Bottled water

You can check my slide deck below:

Posted in academia, bottled water.

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The Politics of Water Governance at a Time of Crisis: Creating Opportunities through new Analytical Lenses #WPSA16

I am in San Diego, California, for the Western Political Science Association (WPSA) just the second of six conferences and workshops I am attending and presenting at in the next six weeks. At the time, obviously, it seemed like a great idea. Right now, I am surviving through all of them, and will write about my experience, as soon as I have a minute.

Panel 04. 06 – The Politics of Water Governance at a Time of Crisis: Creating Opportunities through new Analytical Lenses
Date: Friday, March 25, 2016, 3:15 – 5:00 PM
Chair(s): Harris, Leila,, The University of British Columbia

Paper(s): Narrative, Storytelling, and Arts-based Engagement: Revisiting Water Governance
Harris, Leila,, The University of British Columbia

Coalition Dynamics under Collaborative Norms: Using the Advocacy Coalition Framework to Understand Collaborative Policy Processes
Koebele, Elizabeth,, University of Colorado Boulder

Testing the Water: Investigating Water Manager Responses to Ecological and Institutional Change to Understand Adaptive Governance
Childress-Runyon, Amber,, Colorado State University

The politics of bottled water at a time of crisis: Mobilizations in California and British Columbias against Nestle
Pacheco-Vega, Raul,, Centro de Investigacion y Docencia Economicas (CIDE)

Public Adaptation through the Backdoor: Can We Move Toward Adaptive Water Governance?
York, Abigail,, Arizona State University
Eakin, Hallie, , Arizona State University
Smith-Heister, Skaidra, , Arizona State University
Bausch, Julia C., , Arizona State University
Aggarwal, Rimjhim, , Arizona State University
Anderies, John M., , Arizona State University

Discussant(s): Pacheco-Vega, Raul,, Centro de Investigacion y Docencia Economicas (CIDE)

Posted in academia, policy analysis.

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What counts as academic writing? #AcWri

TW: On the use of the “binge” word: I disapprove of the actual use as it will be shown in my post, but I would like to acknowledge that the reason it is problematic is that it links a real eating disorder with a writing behavior. This obscures the realities and challenges facing folks with eating disorders and therefore I am uncomfortable using it and moving forward will not use it anymore, instead using “sprint writing” or “writing spree”.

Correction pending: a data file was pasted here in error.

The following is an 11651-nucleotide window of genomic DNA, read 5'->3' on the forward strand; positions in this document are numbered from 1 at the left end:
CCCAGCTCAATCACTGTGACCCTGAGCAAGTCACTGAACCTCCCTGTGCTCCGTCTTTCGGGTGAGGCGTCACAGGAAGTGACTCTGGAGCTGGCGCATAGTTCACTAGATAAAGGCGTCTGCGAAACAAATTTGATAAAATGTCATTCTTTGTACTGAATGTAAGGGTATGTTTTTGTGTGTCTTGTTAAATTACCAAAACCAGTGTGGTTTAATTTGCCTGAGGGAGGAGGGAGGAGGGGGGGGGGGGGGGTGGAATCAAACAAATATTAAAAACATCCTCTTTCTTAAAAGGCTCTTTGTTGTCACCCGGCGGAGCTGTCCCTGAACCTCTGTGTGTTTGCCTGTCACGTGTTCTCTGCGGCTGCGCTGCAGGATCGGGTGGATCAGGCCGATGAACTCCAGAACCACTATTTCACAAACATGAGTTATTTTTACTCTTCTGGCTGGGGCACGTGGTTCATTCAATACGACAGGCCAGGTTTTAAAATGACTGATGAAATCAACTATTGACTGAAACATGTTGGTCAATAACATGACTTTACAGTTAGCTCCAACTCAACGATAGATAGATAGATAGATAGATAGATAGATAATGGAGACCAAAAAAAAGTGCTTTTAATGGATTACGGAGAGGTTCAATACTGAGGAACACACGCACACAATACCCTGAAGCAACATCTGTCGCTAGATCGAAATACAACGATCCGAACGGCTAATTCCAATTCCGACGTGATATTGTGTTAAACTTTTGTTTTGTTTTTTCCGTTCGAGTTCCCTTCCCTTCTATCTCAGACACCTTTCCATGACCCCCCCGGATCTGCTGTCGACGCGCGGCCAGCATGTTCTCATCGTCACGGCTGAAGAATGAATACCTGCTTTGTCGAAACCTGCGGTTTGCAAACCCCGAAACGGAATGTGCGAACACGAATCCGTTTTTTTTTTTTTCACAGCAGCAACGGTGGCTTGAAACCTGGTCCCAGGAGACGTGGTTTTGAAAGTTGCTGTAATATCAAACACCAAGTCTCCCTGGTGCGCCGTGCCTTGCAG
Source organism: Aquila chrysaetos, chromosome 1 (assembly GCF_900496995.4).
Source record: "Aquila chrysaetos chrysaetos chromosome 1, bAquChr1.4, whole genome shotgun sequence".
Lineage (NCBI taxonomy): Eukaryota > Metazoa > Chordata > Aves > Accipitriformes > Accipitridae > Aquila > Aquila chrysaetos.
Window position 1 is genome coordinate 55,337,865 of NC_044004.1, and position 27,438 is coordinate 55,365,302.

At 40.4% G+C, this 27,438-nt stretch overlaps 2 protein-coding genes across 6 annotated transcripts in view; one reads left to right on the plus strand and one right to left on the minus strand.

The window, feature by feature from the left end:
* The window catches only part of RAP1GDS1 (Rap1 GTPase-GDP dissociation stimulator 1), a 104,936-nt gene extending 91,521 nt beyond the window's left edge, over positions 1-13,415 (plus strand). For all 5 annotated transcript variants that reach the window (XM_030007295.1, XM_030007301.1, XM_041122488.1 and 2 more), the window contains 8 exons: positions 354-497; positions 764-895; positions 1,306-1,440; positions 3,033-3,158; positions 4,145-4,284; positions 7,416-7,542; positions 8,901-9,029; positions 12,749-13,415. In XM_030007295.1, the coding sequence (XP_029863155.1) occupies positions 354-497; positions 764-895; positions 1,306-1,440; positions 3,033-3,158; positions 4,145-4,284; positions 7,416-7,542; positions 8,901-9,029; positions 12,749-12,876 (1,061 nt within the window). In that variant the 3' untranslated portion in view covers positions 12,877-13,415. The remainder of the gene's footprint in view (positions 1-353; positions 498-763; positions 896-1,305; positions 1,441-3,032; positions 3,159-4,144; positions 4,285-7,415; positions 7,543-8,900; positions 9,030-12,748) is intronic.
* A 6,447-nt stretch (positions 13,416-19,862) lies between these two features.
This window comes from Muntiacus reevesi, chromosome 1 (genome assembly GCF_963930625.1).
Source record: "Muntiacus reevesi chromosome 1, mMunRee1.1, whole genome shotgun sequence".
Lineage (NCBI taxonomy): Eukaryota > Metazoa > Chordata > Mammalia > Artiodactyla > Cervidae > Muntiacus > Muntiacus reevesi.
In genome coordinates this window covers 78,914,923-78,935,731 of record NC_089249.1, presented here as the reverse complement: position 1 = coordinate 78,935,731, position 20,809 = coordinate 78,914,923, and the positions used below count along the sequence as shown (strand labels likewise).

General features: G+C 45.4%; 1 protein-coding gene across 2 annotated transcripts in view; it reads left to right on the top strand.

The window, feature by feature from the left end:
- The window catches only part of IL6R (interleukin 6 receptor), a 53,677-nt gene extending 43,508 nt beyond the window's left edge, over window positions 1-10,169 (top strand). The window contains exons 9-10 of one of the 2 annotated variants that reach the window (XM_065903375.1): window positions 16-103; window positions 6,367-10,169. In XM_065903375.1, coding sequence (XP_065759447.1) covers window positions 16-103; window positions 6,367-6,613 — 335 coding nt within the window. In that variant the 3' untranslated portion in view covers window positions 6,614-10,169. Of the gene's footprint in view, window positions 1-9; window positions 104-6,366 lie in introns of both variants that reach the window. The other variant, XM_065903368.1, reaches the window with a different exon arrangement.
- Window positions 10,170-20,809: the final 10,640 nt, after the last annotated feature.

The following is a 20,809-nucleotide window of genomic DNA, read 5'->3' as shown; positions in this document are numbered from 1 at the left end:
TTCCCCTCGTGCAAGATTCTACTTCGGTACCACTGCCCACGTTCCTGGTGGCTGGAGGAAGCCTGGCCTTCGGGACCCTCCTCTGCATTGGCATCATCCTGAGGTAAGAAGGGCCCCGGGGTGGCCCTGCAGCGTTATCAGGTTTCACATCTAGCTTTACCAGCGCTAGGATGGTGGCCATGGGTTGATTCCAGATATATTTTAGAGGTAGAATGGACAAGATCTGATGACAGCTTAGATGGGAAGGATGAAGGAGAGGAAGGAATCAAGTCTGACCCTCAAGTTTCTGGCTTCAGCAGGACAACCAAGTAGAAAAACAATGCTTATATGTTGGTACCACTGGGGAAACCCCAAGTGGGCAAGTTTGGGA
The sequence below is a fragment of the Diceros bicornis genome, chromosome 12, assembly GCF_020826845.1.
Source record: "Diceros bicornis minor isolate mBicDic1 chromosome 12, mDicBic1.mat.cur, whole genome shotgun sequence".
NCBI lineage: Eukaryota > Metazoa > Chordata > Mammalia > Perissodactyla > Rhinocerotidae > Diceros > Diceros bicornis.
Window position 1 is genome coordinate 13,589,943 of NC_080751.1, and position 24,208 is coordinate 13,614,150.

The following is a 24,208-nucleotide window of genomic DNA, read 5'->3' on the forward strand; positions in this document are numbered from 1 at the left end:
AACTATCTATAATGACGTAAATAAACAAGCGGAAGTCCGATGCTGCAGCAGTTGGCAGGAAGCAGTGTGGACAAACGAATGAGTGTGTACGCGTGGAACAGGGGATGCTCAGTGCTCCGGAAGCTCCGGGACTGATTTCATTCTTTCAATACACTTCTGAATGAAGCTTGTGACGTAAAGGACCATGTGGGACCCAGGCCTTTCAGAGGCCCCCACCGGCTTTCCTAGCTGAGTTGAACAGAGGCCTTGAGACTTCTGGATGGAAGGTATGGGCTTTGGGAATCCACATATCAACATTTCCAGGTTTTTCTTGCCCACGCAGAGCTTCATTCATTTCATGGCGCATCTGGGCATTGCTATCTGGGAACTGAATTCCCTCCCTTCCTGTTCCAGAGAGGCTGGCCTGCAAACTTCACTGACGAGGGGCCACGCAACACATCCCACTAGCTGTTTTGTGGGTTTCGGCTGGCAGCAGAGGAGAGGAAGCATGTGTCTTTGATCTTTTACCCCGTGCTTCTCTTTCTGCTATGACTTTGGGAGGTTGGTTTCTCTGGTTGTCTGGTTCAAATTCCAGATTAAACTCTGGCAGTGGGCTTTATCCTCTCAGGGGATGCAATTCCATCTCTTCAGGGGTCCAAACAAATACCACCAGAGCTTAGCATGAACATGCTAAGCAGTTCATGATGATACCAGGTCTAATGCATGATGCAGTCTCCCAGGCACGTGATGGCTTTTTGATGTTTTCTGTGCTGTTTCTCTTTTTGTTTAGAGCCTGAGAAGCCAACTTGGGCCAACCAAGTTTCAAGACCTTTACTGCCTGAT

#AcWri on a planeAnybody who reads my research blog and/or follows me on Twitter knows that I have very specific approaches to writing. Because I need a disciplined approach to life, I do things like the following: I schedule my life to the every minute, I organize my office every day, I organize my research notes and books/journal articles almost obsessively. Writing every day has become my mantra and my daily discipline.

Because I need the peace of mind of having accomplished something every day, I write every day, instead of spending extended periods of time cranking out text (what often is called “binge-writing“, though I hasten to add that binging has a very negative connotation associated with eating disorders, and we may need to change the language around that). I write every day because I’ve made writing my priority. Everything can wait but not writing. I can’t leave my house without doing some writing.

My academic writing #AcWri processEvery single researcher (and writer) out there will provide the advice that works best for him or her. A recent piece on Inside Higher Education(which I loved by the way, because she’s such a great writer) by Dr. Jane Ward suggests that you should “binge write” (e.g. write for extended periods of time), instead of writing every day. She also suggests (which I find is one of the most powerful piece of advice anybody can give) to self-identify as a writer.

This is something I do (identify myself as a writer), because in a former life, I wrote PR and marketing copy. Ask me one day over cocktails. Her third piece of advice is also extremely powerful: don’t absorb other people’s anxieties. If somebody else is stressed, don’t let that stress get you down.

But I want to go back to the first piece of advice, because that’s the one I find most people struggle with – should you write every day or should you binge-write (we seriously need a replacement word for this, people). Inspired by Dr. Wendy Laura Belcher (whose 12 weeks to a journal article book is an absolute gem that you should buy this very second, and whose writing advice is stellar), I went on Twitter to rant about this notion of “don’t write every day”.